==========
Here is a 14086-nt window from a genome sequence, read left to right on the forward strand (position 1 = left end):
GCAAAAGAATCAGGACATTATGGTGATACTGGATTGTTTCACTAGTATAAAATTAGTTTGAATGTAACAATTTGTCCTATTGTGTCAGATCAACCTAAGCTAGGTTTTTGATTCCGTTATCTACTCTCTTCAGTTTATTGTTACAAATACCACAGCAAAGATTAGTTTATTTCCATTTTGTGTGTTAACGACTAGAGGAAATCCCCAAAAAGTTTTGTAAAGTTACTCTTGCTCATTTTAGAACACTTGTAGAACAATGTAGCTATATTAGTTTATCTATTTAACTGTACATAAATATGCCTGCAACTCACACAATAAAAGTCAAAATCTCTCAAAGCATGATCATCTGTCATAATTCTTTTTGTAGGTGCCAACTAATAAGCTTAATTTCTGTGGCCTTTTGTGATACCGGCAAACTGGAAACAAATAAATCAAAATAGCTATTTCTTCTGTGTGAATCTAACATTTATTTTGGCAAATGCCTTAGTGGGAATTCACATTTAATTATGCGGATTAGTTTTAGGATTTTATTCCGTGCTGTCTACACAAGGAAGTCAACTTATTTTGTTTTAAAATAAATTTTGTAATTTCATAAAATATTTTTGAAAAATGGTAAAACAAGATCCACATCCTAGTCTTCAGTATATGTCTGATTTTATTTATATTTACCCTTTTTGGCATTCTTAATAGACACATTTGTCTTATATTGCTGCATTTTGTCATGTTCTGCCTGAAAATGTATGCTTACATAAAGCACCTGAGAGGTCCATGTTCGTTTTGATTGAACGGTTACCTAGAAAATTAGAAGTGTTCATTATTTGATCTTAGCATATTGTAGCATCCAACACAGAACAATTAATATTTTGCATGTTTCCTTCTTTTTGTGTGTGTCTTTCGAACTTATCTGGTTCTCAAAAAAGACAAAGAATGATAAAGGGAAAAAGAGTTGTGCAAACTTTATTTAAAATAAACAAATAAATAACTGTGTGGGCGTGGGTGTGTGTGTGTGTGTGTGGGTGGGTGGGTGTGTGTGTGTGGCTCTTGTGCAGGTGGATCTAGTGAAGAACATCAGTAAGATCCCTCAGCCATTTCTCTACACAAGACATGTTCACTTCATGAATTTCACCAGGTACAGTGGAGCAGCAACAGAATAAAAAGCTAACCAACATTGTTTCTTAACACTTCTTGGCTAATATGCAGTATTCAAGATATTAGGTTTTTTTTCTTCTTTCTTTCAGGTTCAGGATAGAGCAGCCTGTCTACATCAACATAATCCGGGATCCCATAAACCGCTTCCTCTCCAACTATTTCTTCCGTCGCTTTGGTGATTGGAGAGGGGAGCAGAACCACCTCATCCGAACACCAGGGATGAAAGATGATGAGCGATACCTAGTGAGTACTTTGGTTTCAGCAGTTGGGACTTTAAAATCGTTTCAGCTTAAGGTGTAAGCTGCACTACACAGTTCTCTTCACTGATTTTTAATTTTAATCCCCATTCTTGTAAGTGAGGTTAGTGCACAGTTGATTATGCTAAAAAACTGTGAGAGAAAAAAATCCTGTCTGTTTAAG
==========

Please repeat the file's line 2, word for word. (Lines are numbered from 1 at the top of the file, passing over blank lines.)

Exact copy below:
GCAAAAGAATCAGGACATTATGGTGATACTGGATTGTTTCACTAGTATAAAATTAGTTTGAATGTAACAATTTGTCCTATTGTGTCAGATCAACCTAAGCTAGGTTTTTGATTCCGTTATCTACTCTCTTCAGTTTATTGTTACAAATACCACAGCAAAGATTAGTTTATTTCCATTTTGTGTGTTAACGACTAGAGGAAATCCCCAAAAAGTTTTGTAAAGTTACTCTTGCTCATTTTAGAACACTTGTAGAACAATGTAGCTATATTAGTTTATCTATTTAACTGTACATAAATATGCCTGCAACTCACACAATAAAAGTCAAAATCTCTCAAAGCATGATCATCTGTCATAATTCTTTTTGTAGGTGCCAACTAATAAGCTTAATTTCTGTGGCCTTTTGTGATACCGGCAAACTGGAAACAAATAAATCAAAATAGCTATTTCTTCTGTGTGAATCTAACATTTATTTTGGCAAATGCCTTAGTGGGAATTCACATTTAATTATGCGGATTAGTTTTAGGATTTTATTCCGTGCTGTCTACACAAGGAAGTCAACTTATTTTGTTTTAAAATAAATTTTGTAATTTCATAAAATATTTTTGAAAAATGGTAAAACAAGATCCACATCCTAGTCTTCAGTATATGTCTGATTTTATTTATATTTACCCTTTTTGGCATTCTTAATAGACACATTTGTCTTATATTGCTGCATTTTGTCATGTTCTGCCTGAAAATGTATGCTTACATAAAGCACCTGAGAGGTCCATGTTCGTTTTGATTGAACGGTTACCTAGAAAATTAGAAGTGTTCATTATTTGATCTTAGCATATTGTAGCATCCAACACAGAACAATTAATATTTTGCATGTTTCCTTCTTTTTGTGTGTGTCTTTCGAACTTATCTGGTTCTCAAAAAAGACAAAGAATGATAAAGGGAAAAAGAGTTGTGCAAACTTTATTTAAAATAAACAAATAAATAACTGTGTGGGCGTGGGTGTGTGTGTGTGTGTGTGGGTGGGTGGGTGTGTGTGTGTGGCTCTTGTGCAGGTGGATCTAGTGAAGAACATCAGTAAGATCCCTCAGCCATTTCTCTACACAAGACATGTTCACTTCATGAATTTCACCAGGTACAGTGGAGCAGCAACAGAATAAAAAGCTAACCAACATTGTTTCTTAACACTTCTTGGCTAATATGCAGTATTCAAGATATTAGGTTTTTTTTCTTCTTTCTTTCAGGTTCAGGATAGAGCAGCCTGTCTACATCAACATAATCCGGGATCCCATAAACCGCTTCCTCTCCAACTATTTCTTCCGTCGCTTTGGTGATTGGAGAGGGGAGCAGAACCACCTCATCCGAACACCAGGGATGAAAGATGATGAGCGATACCTAGTGAGTACTTTGGTTTCAGCAGTTGGGACTTTAAAATCGTTTCAGCTTAAGGTGTAAGCTGCACTACACAGTTCTCTTCACTGATTTTTAATTTTAATCCCCATTCTTGTAAGTGAGGTTAGTGCACAGTTGATTATGCTAAAAAACTGTGAGAGAAAAAAATCCTGTCTGTTTAAG